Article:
After our twelve-hour captivity in the bus we finally arrived at our destination – Thessaloniki. Although we were exhausted, the fresh sea air got us into the mood to start exploring a new city. We had only two hours of free time so we knew we had to get a cup of coffee to-go and turn our running shoes on.
Thessaloniki, or how the Greeks call it – Salonica, is the second largest city in Greece, after Athens. It is located in the north part of the country and has a harbor on the Aegean sea. The history of the city goes back to the 4th century BC.
The White Tower
As the symbol of the city, The White Tower is a great starting point for exploring Thessaloniki. The mixture of history, high-tech gadgets and a stunning view make the museum very interesting and for a price of only 3 euros it’s a really good bargain.
The Tower was built by the Ottomans in the 15th century on top of an older Byzantine structure. It was used as a garrison for the Turkish army, but after some time it became a prison for death-sentenced convicts, where prisoners were tortured and executed. It was then called The Blood Tower or The Red Tower. The violence culminated with the rebellion of Ottoman soldiers in the beginning of 19th century. In 1826. all captured Janissaries (sultan’s infantry) were decapitated in the Blood Tower. After the liberation of Greece in 1912. the tower was repainted and got the new name that is still in use.
Inside the tower is the Museum of History and Art of Thessaloniki. The high-tech equipment (all the projections and flat screen monitors) blends well with the interior of the 600 year old structure. With the audio guide (which is free of charge) the exhibition is informative and presents a great introduction into the history of Thessaloniki. Although history lessons are fun, the most amusing part of the White Tower is the view from the top balcony.
The Aristotelous Square is the heart of Thessaloniki. Situated on the waterfront it’s the main plaza of the city. Always full of people with crowded restaurants and cafes this is the place where everything happens. The Aristotelous street that connects two largest Thessaloniki’s squares cuts through Tsimitski and Egnatia boulevards, the shopping zones of the city.
The Church of Panagia Chalkeon
Because of its position (significantly below the street level of the city) and its gardens it is really easy to miss this tiny church of Panagia Chalkeon that lies on the Dikastirion Square. It may not be as amazing as other huge temples, but it has a certain magic around it. Constructed in the 11th century with red bricks it is also called The Red Church. Located beneath a busy square of a never sleeping city it provides an quiet oasis. The courtyard is especially impressive. It’s full of flowers of various colors and species. After a twelve hour trip we felt relief, standing here in the shadow of a palm tree, inhaling sea air and enjoying the summer breeze.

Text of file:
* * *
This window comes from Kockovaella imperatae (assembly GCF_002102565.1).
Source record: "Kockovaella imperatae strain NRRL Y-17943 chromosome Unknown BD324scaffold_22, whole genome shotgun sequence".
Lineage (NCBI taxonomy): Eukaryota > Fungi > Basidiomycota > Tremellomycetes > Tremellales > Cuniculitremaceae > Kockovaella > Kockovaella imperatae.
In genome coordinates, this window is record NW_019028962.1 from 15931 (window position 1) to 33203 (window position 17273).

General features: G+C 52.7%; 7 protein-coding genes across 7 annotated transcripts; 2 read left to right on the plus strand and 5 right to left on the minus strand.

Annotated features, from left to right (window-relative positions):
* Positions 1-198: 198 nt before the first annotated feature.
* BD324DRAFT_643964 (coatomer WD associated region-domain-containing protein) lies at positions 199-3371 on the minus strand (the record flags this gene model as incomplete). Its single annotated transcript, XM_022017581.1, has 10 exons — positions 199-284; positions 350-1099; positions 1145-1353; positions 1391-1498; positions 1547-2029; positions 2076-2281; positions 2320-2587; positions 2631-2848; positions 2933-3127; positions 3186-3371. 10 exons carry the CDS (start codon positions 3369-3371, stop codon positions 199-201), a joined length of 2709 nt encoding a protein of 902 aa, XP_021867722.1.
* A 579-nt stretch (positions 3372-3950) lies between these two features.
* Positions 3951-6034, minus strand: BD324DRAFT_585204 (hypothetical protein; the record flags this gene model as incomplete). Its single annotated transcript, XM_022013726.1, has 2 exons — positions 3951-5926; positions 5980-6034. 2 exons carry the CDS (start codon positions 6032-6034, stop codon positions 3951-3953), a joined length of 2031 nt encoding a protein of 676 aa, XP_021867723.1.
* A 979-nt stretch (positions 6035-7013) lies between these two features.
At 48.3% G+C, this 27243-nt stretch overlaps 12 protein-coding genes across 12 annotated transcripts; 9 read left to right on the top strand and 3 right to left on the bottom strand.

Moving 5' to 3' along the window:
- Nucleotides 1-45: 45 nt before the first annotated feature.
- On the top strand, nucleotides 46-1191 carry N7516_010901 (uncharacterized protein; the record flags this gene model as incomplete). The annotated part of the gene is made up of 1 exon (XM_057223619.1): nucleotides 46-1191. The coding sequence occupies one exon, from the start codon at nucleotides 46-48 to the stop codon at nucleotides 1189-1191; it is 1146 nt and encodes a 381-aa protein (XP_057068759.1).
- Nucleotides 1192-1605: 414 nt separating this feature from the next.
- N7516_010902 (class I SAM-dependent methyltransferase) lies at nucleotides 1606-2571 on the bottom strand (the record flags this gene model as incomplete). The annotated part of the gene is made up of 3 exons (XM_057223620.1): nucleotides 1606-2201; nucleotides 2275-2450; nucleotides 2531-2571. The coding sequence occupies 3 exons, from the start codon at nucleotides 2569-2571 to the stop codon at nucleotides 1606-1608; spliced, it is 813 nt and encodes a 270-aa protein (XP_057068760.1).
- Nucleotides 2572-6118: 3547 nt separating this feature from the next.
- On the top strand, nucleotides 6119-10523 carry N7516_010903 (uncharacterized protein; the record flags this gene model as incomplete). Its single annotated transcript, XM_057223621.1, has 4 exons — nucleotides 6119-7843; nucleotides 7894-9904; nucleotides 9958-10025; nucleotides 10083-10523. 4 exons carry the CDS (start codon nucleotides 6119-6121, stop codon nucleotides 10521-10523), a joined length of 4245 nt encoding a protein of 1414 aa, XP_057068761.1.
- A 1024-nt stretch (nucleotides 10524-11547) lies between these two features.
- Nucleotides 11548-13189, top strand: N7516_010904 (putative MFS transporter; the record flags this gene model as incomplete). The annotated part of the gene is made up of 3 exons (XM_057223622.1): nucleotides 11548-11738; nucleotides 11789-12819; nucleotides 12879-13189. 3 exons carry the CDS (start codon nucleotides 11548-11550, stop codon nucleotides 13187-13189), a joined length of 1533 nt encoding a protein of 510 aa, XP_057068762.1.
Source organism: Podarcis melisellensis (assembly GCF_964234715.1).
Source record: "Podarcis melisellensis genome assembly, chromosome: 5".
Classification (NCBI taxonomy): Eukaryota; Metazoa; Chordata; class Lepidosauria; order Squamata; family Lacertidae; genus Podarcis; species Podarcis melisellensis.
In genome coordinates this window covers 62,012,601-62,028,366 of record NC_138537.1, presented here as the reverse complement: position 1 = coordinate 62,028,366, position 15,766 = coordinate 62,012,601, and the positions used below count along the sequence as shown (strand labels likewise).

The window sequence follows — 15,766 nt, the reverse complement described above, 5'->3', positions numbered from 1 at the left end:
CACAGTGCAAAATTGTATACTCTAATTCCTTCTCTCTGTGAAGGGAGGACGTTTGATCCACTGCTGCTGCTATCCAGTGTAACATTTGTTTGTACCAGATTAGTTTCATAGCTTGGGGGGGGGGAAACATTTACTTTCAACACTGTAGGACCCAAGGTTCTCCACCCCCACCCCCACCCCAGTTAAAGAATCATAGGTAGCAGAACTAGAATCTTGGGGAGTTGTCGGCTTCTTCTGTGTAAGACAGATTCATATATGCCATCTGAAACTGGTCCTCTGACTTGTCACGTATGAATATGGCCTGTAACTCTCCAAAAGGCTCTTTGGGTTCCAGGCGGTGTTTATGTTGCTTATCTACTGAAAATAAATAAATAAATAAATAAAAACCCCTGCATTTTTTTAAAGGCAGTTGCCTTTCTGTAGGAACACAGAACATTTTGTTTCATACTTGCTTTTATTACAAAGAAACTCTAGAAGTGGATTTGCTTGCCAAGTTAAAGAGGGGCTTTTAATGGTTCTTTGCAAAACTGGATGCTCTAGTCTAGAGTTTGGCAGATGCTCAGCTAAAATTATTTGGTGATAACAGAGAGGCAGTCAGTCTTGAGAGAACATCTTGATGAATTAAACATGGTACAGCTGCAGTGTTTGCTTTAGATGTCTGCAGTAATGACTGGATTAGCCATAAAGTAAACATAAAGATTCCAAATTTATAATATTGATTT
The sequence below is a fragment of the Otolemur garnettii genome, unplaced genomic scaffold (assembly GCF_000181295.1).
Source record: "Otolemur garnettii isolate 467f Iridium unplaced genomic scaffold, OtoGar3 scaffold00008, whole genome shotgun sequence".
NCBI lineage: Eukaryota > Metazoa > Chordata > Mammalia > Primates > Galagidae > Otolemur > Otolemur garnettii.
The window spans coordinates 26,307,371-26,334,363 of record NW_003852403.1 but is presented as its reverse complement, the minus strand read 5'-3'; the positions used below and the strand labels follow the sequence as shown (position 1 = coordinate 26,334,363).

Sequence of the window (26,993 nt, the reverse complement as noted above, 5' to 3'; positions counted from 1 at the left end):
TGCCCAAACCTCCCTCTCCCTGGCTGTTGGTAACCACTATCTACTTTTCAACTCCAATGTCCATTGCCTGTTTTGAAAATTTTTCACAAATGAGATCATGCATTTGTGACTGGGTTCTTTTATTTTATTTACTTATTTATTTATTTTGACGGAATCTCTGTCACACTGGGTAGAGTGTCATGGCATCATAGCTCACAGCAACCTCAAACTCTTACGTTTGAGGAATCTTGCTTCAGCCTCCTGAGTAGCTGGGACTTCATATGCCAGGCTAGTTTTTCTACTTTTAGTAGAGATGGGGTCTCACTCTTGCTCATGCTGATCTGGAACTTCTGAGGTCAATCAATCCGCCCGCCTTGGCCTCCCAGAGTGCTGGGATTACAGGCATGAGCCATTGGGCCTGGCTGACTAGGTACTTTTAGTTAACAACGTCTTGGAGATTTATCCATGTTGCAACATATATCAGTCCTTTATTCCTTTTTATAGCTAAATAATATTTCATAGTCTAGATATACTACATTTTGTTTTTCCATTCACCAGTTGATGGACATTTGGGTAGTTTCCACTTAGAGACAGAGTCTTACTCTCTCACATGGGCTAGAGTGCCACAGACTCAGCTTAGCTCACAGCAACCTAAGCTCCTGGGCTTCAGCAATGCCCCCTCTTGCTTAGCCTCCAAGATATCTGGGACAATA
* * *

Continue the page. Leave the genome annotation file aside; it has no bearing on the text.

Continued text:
The Arch of Galerius
As a celebration for the victory over the Persians, this famous landmark has been built. It was constructed by Galerius in the 3rd century. He was the deputy emperor of the Roman Empire. I think that is the coolest job ever. Wouldn’t you want to be a deputy for the emperor, even for a day? Anyway, the Arch of Galerius in Thessaloniki is just a fragment of the original, which was much bigger. The carvings on its sides picture battle scenes from the war.
A little to the north from the Arch of Galerius is the Rotunda. Built also by Galerius, it is thought that this was meant to be his final resting place. During its 1700 year history it has been used as a church and as a mosque, during the Ottoman rule. The minaret was added to the church when it was transformed into a mosque in the 15th century. Just as the Church of Panagia Chalkeon, the Rotunda also has magical gardens.
Despite having only a couple of hours in the city, we managed to see a lot of magnificent places and experience some of Thessaloniki’s magic. There is still a lot of other sights we hope to visit next time!